Saban also praised Scott afterward. “I think he changed the field position three or four times, which was critical in the game,” Saban told reporters. “This was probably [Scott’s] best game all year long in terms of not only the distance but the hang time because they were doubling the gunners. They were taking our gunners out. The gunners are usually the guys making the plays.”
With Scott punting, the kick itself usually can make the play by forcing a fair catch or by forcing the return man to abandon the idea of catching the ball at all and letting it drop. That’s why he’s the secret weapon for America’s top defense.
And it’s probably why Saban looked so happy hugging him.
A Random Ranking
It’s been a while since I’ve re-ranked a music chart. Today, I’ll choose the top 10 songs of this week from 30 years ago using the Weekly Top 40 from Jan. 9, 1988.
1. “Push It”, Salt-N-Pepa
2. “Just Like Heaven”, The Cure
3. “Faith”, George Michael
4. “The Way You Make Me Feel”, Michael Jackson
5. “Everywhere”, Fleetwood Mac
6. “In God’s Country”, U2
7. “So Emotional”, Whitney Houston
8. “Is This Love”, Whitesnake
9. “(I’ve Had) The Time of My Life”, Bill Medley and Jennifer Warnes
10. “Don’t Shed A Tear”, Paul Carrack
Three And Out
1. Saban seemed fairly bored with most of the questions he received Saturday at media day for the national title game—with one exception. A reporter asked Saban about his favorite bands, and suddenly he became quite animated. Here is his answer in all its glory.
“Well, I have four favorites on a DVD in my car, all right: Michael Jackson, The Rolling Stones, The Eagles and Elton John. Now, for all you young'ns—see, one good thing about my age is we grew up in a pop culture that no one else will ever have the opportunity to live through, from Elvis Presley all the way through hard rock, Motown, all the way through, soft rock, all that. So I lived all that, so I enjoy all that. And even though my son is 31 years old, he plays guitar, he plays all the stuff from when I was going to college. So that's just proof in the pudding to me that they don't make them like they used to.
“So I have Boat Jam, when I go on my boat in the summertime, and we have—music is important, I mean, to me. I love listening to music. Do I listen to music when I work? Not really. But it does create a little bit of a different kind of mindset sometimes, a little bit of a pick-me-up, which I appreciate.”
If, like me, you’ve seen the Saban Electric Slide video, you probably also consider it definitive proof that his favorite Michael Jackson song is “Rock With You”.
2. UCF will hold a parade Monday at Walt Disney World to celebrate the national title it is claiming after going 13–0. The coaches playing in the actual national title game aren’t concerned.
“I'm fine with it. Doesn't mean anything to anybody but them,” Saban said. “They should be proud of the season they had. I know how hard it is. We've only had one undefeated season, I think, in all the time I've been around. It’s a difficult accomplishment. I think when players accomplish that, they should feel good about what they've accomplished.”
Said Kirby Smart: “To be honest with you, I don't think about it. I'm thinking about Alabama. If I was at UCF, I'd probably do the same thing.”
3. When your team wins the Rose Bowl in double overtime and earns the chance to play for its first national title since 1980, you celebrate.
For Your Ears
SI colleague—and Fox Sports television reporter—Bruce Feldman joined the podcast to preview the national championship game and to discuss the dessert item I’ll be reviewing two sections south of here.
What’s Eating Andy?
After Monday, there won’t be another college football game until Aug. 30. Set your frowns accordingly.
What’s Andy Eating?
We walked into the stall in Atlanta’s Ponce City Market expecting a gelato shop, because that’s what the sign out front advertised. At first glance, the place looked like one. A long rectangular cooler with glass walls held buckets containing different flavors. Scoops stood ready nearby. The menu board advertised a price for cups containing one, two or three scoops.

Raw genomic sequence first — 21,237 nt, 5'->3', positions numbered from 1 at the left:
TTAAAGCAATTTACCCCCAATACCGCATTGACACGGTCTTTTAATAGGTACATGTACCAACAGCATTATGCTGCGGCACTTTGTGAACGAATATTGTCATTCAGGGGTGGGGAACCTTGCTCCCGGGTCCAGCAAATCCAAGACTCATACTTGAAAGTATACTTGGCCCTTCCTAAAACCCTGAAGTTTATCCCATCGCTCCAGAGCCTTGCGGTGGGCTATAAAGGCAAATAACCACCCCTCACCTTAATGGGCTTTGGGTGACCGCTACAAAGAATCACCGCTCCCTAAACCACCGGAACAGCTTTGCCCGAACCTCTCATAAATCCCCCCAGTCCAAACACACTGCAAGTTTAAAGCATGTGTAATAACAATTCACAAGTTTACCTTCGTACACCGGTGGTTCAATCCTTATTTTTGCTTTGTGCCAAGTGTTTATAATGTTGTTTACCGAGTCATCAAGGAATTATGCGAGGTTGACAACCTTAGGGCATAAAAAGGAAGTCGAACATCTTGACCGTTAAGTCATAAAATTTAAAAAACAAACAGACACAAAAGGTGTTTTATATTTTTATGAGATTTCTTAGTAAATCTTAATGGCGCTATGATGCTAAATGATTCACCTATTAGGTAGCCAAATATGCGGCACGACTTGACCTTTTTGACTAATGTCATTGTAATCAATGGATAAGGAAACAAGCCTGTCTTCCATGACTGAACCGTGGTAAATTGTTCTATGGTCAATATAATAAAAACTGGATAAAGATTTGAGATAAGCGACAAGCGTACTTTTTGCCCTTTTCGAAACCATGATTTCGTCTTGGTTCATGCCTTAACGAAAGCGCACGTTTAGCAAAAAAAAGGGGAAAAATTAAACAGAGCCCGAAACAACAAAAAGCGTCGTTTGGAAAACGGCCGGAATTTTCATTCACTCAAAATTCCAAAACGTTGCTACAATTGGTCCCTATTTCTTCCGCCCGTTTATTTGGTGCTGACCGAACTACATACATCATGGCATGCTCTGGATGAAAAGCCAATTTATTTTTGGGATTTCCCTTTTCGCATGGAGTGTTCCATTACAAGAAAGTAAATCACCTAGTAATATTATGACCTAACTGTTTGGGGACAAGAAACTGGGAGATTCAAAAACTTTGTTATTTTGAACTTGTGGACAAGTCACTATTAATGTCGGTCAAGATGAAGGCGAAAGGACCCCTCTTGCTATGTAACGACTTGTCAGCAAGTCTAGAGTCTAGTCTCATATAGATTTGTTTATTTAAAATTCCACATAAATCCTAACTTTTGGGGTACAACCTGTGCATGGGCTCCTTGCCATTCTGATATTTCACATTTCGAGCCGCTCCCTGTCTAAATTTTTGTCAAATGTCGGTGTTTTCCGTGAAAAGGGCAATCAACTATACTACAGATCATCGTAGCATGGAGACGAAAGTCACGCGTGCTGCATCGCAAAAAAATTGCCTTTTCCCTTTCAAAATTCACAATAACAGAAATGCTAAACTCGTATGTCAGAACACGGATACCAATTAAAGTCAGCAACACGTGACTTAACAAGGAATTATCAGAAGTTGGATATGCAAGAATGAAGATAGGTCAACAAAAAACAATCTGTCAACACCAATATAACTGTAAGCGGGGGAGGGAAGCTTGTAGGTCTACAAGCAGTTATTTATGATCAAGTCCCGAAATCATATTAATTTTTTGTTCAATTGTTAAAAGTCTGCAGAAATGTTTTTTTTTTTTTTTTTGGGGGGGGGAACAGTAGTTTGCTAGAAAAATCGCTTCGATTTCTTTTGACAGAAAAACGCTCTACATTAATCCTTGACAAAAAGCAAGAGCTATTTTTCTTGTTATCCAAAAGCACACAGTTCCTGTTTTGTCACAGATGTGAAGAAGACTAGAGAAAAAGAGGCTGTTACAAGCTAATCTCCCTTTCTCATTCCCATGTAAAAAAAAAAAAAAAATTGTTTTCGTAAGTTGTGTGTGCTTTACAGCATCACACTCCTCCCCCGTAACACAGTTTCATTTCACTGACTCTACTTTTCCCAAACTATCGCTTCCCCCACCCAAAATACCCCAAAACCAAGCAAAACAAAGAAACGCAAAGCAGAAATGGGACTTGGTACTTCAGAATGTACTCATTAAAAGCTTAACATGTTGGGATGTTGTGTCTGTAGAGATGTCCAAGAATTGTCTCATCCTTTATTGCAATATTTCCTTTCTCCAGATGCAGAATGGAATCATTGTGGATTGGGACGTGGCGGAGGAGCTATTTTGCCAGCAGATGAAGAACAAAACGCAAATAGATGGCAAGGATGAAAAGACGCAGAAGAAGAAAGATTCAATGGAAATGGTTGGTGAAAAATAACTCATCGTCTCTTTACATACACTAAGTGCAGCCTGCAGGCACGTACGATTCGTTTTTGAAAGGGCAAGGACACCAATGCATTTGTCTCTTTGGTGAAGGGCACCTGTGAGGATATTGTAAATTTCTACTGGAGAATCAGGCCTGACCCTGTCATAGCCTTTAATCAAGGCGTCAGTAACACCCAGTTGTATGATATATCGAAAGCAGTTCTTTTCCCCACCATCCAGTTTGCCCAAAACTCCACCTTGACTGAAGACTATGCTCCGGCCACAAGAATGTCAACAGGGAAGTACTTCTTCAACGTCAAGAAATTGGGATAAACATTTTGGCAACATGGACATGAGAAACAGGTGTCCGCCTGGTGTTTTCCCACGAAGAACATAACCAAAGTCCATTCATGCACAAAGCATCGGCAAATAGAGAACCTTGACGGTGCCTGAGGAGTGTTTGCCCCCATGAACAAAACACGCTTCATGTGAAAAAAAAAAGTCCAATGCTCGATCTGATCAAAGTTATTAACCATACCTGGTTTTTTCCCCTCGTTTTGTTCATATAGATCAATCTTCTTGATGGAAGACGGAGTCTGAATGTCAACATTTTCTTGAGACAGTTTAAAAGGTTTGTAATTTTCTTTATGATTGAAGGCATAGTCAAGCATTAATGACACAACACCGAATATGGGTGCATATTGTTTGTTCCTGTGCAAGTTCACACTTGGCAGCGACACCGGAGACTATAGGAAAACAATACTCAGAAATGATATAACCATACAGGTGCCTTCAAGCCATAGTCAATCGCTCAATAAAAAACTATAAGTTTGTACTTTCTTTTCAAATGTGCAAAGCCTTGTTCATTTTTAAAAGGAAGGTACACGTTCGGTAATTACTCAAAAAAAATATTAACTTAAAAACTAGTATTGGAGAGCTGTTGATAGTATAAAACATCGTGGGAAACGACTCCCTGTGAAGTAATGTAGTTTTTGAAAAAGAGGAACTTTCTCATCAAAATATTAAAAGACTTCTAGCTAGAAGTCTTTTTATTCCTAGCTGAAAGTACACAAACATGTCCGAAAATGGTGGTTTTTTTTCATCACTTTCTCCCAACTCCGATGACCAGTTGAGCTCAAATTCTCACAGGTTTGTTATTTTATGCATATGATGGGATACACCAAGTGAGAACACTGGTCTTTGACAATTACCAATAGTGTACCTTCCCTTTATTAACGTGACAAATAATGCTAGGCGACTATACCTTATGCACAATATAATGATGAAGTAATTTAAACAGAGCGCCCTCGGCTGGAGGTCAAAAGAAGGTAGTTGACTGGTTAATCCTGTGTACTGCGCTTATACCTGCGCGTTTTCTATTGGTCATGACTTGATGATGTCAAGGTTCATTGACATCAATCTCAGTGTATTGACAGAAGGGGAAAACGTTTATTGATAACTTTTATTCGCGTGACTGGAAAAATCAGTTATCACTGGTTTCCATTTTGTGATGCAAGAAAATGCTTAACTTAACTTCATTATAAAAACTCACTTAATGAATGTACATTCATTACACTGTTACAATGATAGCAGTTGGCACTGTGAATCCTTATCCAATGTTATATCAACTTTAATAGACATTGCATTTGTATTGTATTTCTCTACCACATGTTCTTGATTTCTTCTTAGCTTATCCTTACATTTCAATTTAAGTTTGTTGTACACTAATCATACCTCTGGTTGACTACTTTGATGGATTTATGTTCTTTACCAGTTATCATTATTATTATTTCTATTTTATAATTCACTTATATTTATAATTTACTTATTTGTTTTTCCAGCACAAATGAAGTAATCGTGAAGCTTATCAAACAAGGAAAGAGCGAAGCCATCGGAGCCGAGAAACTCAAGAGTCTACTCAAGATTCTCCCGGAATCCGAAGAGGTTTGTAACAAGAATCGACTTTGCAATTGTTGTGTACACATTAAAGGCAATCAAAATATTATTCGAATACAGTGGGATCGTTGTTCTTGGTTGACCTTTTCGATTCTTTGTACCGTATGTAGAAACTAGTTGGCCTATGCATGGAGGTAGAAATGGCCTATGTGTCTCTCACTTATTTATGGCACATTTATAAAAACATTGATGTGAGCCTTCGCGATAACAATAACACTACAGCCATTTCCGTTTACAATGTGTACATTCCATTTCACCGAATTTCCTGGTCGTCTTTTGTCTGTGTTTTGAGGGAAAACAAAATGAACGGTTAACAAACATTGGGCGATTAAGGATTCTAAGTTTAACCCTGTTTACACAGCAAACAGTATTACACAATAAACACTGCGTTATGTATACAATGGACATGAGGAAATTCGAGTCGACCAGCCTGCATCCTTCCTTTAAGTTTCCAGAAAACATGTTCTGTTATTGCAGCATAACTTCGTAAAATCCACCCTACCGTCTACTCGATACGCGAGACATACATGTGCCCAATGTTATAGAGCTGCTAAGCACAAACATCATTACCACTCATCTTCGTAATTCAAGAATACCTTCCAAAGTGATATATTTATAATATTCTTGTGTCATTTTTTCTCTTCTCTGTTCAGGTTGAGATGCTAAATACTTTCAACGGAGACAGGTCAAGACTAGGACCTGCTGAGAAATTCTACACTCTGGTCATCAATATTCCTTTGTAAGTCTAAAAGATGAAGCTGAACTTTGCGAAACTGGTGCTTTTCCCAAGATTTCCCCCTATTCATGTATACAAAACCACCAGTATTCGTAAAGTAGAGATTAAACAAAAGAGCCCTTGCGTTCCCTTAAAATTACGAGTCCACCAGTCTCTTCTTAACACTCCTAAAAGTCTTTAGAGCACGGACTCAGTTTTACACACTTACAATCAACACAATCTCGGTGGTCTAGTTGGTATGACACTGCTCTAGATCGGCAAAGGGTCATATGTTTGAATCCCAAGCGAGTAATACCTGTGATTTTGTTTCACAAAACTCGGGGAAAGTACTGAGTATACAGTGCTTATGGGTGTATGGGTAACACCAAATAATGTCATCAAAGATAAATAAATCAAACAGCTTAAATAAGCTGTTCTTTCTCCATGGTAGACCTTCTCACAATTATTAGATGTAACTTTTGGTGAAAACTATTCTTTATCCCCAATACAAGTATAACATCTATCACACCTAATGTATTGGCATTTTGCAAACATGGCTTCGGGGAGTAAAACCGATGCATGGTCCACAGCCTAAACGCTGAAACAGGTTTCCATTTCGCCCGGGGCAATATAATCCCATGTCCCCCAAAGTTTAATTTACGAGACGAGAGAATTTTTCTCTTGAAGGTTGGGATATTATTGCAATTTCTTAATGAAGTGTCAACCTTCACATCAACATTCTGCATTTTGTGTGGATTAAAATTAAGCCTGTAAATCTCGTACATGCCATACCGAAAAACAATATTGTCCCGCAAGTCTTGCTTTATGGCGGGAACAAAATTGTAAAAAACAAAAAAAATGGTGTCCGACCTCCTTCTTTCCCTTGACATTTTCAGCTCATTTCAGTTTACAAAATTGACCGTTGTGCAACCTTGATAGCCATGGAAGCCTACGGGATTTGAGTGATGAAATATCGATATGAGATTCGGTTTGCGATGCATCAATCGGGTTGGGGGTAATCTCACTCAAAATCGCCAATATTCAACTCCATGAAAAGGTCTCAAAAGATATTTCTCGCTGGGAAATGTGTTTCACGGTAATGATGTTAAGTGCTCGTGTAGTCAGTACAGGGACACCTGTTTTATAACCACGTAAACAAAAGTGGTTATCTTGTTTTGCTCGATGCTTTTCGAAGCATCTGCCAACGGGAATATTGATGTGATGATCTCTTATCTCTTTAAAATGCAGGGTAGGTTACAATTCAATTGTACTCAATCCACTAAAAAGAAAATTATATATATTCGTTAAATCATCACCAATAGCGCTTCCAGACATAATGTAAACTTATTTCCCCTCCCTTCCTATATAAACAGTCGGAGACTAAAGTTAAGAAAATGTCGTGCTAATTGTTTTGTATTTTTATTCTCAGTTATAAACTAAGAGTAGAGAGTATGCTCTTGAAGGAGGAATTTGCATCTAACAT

But upon closer inspection, the substance in the buckets looked slightly different. It was refrigerated but not frozen. It seemed a little more textured than ice cream or gelato even though the flavors—chocolate chip, salted caramel, peppermint, brownie—all seemed to match. “This is gelato?” I asked to no one in particular.
“No,” the man working the counter said. “The gelato is behind you.”
I turned to see a nearly identical cooler that absolutely contained gelato. I turned back and looked at the first counter’s menu board again. The wheels turned inside my brain until I arrived at the awful, beautiful truth.
“So this is all … cookie dough?”
“By the scoop?”
We had found Batter, Atlanta’s home for cookie dough in a cup. After sharing this discovery on Twitter, readers informed me that similar concepts have popped up in Chicago and New York. Apparently, the lines can stretch for hours in New York. They are not long at Batter, but they should be.
The idea of selling raw cookie dough* in large quantities simultaneously makes sense and feels completely wrong. Everyone wants to lick the spoon between the mixing of the batter and the placing of the cookies in the oven. So why not give the people their favorite part of the cookie baking process in a giant mound in a cup? Still, a bite of raw cookie dough contains so much concentrated pleasure that an entire cup of it seems dangerous. Think of it this way: Everyone loves an orgasm, but 10 orgasms in five minutes might kill a person. A scoop of cookie dough feels like the culinary equivalent of that feat.
*To answer the obvious question, there is no raw egg in Batter’s batter. It also uses heat-treated flour, so there is no need to worry about contamination. Despite the lack of eggs, the dough feels and tastes exactly like what you’d make at home.
I ordered a cup of peppermint cookie dough with M&M’s on top. My companions split between salted caramel and chocolate chip. Everyone moaned at first bite. The dough is always better than the cookie itself, and now we had entire cups of dough. We vacillated between “This is amazing” and “This is a thing that should not exist,” but we all ultimately returned to the former. A cup of cookie dough, it turns out, is exactly as amazing as you’d imagine.
The menu offers the choice of one, two or three scoops. I say this as someone who has once eaten a three-pound hamburger and twice eaten a 64-ounce ribeye: There is no way one person should consume more than one scoop in a single sitting. Your stomach can’t hold it, and your brain’s pleasure centers aren’t prepared to handle the workload.
But if you Batter responsibly, you’ll ascend to a new level of dessert decadence.